By Giacomo Petrini, QUINN www.consorzioquinn.it
From needs to action for Innovation
The work of the RailActivation project, in close contact with companies from different sectors and sizes, has over time tested that innovation is at the top of the priority for small and medium-sized enterprises to resist the ever-changing market. In the same way, however, experiences in the field have shown that smaller companies suffer from the lack of an approach to innovation designed for their specific characteristics. Small businesses show difficulty to innovate at the same time, however, being less numerous, they benefit from the speed with which an innovation can spread within the company and quickly improve the approach to the market.
Another winning element for business innovation, in the operational support activities for companies, is the theme of “bottom-up innovation” that is the importance of involving operators and company staff to generate ideas for improvement. This type of workplace innovation is substantiated in the co-creation of ideas for improvement that benefits multiple points of view within the company. The operational view is in fact very often an incessant engine of ideas for improving performance and value proposition in general and this is all the more true the more there is a collaborative and participatory approach to innovation in the company.
Starting from the analysis of the context of the SMEs and studying the potential causes that generate critical issues related to innovation in small and medium-sized companies, QUINN has created the suite of Innovation Way® workshops tested with hundreds of companies from different production sectors and improved trought a specific adaptation for rail sector within RailActivation project. The suite consists of a path of four workshops in which, through the explanation and direct application of scaled and refocused tools to the company on the characteristics of small and medium-sized enterprises, a “toolbox” is provided to the company that intends to innovate the way of doing business.
Through the workshops, the goal was to support the participating companies:
◗ In analysing their context (internal and external);
◗ In the innovation of the corporate strategy;
◗ In aligning the vision of innovation both from a technical and commercial point of view;
◗ In increasing the participants’ personal ability to generate new and effective innovative ideas on an ongoing and sustainable basis.
The objectives of the workshops were pursued through practical applications of the tools directly in the classroom and on the participating companies (following the Experience-Based learning model). This occurred mainly thanks to the use of special templates which provided a complete picture of critical issues and opportunities that allowed participants to be able to take decisions immediately to improve their business.
Figure 1 – Innovation WAY® Structure
Innovation Way® path
Innovation Way® promotes a type of sustainable innovation for medium-small business realities, attributable to the “Business Creativity” approach. This takes the form of workshops where the focus is on improving the business achieved through the recombination of the factors already available in the company, in Innovation Way® the goal is therefore to allow companies to:
◗ Define / redefine the business development strategy;
◗ Design / redesign the offer of goods and services;
◗ Create harmony between marketing and production functions;
◗ Increase the ability of participants to generate innovative ideas.
Figure 2- Innovation Way® path
The entire structure of the workshops really has an impact only if the actors involved in generating improvement ideas are at the centre of the process. This is achieved by letting the participants in Innovation Way®, during the activities, be constantly put on the “front line” by overturning the concept of traditional training and letting the company staff present in the workshop get involved, generate ideas, have his say and test the toolbox using his knowledge and experience to model each tool presented to his business needs. Each participant becomes an active part of the path and literally “learn by doing” by using the tools according to their objectives and personal background, generating innovative ideas “tailored” to their business.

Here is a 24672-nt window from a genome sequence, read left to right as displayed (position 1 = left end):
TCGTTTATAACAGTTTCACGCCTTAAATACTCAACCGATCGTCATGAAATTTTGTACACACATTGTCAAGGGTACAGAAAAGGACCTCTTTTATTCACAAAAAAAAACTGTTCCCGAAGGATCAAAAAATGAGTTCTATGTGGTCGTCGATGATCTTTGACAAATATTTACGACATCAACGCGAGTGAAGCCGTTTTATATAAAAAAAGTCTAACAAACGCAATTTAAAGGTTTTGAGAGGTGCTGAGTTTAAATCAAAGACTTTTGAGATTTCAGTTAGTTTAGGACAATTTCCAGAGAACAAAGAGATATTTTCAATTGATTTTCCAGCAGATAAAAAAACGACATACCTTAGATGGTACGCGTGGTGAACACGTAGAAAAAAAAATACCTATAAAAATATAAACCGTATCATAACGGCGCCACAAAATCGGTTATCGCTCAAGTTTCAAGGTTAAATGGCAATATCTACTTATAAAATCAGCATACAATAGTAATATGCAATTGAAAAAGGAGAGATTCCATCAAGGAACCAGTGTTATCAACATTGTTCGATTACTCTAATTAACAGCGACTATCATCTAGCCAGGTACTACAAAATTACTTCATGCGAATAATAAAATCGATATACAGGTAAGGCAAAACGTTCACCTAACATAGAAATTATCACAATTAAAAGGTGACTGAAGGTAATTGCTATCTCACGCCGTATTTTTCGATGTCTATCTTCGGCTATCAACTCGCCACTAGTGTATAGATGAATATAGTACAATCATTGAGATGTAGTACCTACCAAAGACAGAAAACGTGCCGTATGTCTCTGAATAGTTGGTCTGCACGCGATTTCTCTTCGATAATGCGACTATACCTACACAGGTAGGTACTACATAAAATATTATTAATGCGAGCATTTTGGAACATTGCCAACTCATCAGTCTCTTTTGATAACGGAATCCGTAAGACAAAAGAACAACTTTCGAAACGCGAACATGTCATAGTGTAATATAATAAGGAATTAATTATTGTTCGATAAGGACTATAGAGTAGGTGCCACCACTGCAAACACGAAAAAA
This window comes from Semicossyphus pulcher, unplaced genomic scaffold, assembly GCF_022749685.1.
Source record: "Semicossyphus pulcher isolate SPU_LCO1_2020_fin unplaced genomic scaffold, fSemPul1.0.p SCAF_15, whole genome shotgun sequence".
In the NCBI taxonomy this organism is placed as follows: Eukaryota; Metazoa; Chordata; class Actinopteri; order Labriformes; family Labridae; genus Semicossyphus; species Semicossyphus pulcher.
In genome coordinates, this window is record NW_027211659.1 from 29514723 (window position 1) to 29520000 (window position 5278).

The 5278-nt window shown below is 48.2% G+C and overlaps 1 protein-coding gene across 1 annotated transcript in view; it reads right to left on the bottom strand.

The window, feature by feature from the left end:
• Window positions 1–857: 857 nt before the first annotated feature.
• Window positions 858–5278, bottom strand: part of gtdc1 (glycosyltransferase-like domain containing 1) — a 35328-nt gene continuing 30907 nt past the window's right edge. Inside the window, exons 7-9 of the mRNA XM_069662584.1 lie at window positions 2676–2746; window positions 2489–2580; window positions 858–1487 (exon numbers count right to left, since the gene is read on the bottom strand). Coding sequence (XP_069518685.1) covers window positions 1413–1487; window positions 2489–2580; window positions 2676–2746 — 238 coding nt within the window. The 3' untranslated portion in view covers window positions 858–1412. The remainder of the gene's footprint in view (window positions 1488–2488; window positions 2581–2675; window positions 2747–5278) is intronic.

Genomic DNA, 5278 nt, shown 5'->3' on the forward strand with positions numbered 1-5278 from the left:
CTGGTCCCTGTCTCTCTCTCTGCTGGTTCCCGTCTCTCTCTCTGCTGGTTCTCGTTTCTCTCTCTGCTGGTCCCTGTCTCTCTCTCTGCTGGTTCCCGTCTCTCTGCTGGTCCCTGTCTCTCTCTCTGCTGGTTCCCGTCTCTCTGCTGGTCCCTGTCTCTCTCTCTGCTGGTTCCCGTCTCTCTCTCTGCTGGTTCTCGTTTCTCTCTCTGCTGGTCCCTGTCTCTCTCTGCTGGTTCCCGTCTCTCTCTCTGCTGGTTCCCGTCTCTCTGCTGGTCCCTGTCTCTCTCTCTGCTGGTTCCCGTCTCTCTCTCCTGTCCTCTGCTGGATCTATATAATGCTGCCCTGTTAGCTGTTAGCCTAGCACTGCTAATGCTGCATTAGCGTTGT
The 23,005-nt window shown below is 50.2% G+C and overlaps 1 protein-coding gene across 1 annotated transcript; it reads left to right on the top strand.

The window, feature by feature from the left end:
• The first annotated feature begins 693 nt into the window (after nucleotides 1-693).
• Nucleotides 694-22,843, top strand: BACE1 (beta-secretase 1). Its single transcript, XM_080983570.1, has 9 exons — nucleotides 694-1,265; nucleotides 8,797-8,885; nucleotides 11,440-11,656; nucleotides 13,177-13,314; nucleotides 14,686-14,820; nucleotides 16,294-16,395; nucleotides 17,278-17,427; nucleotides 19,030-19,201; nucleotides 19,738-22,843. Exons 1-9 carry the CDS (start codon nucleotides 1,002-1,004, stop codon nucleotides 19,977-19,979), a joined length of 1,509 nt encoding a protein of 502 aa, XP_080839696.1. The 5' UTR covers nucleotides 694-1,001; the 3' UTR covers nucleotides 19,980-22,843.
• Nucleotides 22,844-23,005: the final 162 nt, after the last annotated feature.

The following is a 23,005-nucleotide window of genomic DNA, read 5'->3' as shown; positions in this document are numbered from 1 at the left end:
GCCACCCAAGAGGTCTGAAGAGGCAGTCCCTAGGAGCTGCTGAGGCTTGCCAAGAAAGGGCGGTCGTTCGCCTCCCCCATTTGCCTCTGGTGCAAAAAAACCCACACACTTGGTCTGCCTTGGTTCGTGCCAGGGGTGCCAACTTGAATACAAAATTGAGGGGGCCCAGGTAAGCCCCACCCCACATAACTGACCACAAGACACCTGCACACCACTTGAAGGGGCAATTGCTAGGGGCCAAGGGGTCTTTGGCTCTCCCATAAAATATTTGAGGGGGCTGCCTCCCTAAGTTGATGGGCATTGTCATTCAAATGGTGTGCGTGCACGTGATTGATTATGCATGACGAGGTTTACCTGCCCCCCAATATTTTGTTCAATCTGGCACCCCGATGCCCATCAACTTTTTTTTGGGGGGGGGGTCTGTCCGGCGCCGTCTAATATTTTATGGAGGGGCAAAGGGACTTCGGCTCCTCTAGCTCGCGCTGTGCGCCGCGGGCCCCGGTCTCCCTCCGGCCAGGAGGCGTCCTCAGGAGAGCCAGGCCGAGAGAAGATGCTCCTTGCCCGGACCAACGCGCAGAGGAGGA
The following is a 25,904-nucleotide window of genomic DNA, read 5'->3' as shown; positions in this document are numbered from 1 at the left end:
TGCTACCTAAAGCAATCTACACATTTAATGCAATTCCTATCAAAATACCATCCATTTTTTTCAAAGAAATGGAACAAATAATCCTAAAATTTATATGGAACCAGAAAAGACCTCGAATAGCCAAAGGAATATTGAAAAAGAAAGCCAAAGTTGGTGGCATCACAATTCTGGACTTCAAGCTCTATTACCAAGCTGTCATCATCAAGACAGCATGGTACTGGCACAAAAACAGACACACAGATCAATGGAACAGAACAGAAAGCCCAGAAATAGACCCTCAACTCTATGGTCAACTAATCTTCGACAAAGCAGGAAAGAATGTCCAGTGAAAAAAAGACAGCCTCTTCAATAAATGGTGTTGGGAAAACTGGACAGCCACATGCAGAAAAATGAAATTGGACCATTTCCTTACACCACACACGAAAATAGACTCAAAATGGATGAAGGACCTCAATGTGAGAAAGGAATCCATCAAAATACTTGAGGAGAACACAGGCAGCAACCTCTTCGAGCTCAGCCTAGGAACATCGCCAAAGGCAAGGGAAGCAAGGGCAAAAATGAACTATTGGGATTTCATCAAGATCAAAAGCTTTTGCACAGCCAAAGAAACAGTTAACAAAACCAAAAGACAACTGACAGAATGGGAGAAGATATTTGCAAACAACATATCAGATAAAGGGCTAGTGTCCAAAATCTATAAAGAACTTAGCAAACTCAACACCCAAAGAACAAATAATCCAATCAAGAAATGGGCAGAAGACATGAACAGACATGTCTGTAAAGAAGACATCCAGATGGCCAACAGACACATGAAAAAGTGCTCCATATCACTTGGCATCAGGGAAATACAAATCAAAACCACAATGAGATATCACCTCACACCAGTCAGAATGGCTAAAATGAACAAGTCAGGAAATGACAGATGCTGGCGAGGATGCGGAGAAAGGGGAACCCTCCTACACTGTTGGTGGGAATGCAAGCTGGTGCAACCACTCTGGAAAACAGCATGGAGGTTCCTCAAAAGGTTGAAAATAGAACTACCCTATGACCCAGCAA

However, Innovation Way® workshops add to the “individual” learning an additional element that generates value for the participants: the sharing and co-creation of ideas. This is done through teamwork sessions and through the shared presentation of results. In this way, several expertise simultaneously participates in the generation, questioning and refinement of ideas, obtaining a “finished product”, the fruit of different points of view and often created with “multiple hands”, providing a brief internal first efficacy check. To achieve this effect, the moments of practical application of the contents, which occupy about three quarters of the activity, are carried out in teams made up of “similar” companies and then shared with the rest of the participants, this allows to obtain a first step of “creating participated in ideas”, and a second “cross-check” step with the rest of the participants to obtain constructive feedback and refine the idea even better.
RailActivation project experience of Spanish companies
Within the RailActivation project – whose objective is to create and piloting a rail business and organisational mechanisms for the uptake of workplace innovation by SMEs from the railway sector as part of an Open Innovation ecosystem – a version of Innovation Way was proposed with the following adaptations:
1) delivered in 3 editions in order to facilitate the participation of companies in relation to their own agendas and to activate a fine-tuning process derived from comparison between one edition and another;
2) for the same reason indicated in the previous point, a format of the suite concentrated in two days was proposed;
3) the adaptation was carried out remotely via the Zoom platform, with the resulting revision of time and operational support for group work.